In the two-week period following the 2016 election, the stock market rallied by 1.35%. Is this normal following a presidential election? We dug into the data to find out.
To do this, we tracked the closing value of the S&P 500 stock index on election day, then the closing value two weeks later, for a period from 1952 to 2016 (for 1952 to 1980, we used the last day the market was open before election day). Here are our results:
During the period, the average two-week performance of the market after the election of a Republican was 0.29%, and the average two-week performance of the market after the election of a Democrat was -0.81%.
What does this tell us? Well, for most elections, other than entertainment value, surprisingly little. The value of the stock market at any given time is a forward-looking measure, meaning that investors attempt to take into account all available information when making pricing decisions. That means that the likely outcome of an election has already been “priced in” to the market price. This is especially true in elections that aren’t especially close – a good example is 2008, for which the change in the S&P 500 is more likely related to prevailing market conditions (the worsening financial crisis) than any repricing of stocks based on a “surprise” election outcome.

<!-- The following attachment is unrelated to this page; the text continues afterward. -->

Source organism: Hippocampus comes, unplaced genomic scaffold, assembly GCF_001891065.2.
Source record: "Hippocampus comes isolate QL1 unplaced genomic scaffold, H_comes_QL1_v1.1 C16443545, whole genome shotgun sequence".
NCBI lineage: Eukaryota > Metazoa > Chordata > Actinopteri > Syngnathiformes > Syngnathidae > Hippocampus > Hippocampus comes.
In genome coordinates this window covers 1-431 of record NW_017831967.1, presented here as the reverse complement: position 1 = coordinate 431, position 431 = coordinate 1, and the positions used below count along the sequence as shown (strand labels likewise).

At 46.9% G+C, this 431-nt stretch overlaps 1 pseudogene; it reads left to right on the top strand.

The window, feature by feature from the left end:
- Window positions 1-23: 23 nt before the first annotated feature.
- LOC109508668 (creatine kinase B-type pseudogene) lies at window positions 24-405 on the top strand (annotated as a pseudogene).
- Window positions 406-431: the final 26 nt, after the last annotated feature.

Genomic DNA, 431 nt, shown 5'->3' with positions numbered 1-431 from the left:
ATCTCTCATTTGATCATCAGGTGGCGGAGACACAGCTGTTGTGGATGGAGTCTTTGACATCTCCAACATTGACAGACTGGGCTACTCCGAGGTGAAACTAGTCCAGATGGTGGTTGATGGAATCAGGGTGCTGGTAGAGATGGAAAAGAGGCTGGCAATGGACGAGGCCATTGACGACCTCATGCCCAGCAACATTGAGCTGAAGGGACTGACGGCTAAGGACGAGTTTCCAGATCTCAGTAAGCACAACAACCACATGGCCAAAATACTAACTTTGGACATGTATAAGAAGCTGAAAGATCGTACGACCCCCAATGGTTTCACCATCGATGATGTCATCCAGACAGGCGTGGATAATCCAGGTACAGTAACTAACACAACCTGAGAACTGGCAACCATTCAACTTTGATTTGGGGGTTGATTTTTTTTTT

The election of 2016, however, was a surprise outcome, and so we should expect that most of the price shift might be related to the reaction to the result. In this case, the market feels that Donald Trump’s policies will likely favor American businesses, leading to an increase in the value of those businesses by approximately 1.35%. This change in expectation is not uniform, however. Banks have done exceptionally well (Bank of America is up 7%; Goldman Sachs is up 6%; Citigroup is up 5%), which is likely a result of Republican promises to repeal the Dodd-Frank financial regulation; whereas gun-makers have fared much more poorly (Smith and Wesson is down 7%; Sturm, Ruger & Co is down 9%), as the market had expected consumers to “stock up” in the event of a Clinton election and is now pricing in lower future cash flows for these companies.As in all things, stock prices are a constant game, with all participants trying to forecast future cash flows and determine what those cash flows are worth today. Incorporating new information – including events such as elections – is critical.
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About the Author
Brian is a member of the HBX Course Delivery Team and is currently working on the new Leading with Finance course for the HBX platform. He is a veteran of the United States submarine force and has a background in the insurance industry. He holds an MBA from McGill University in Montreal.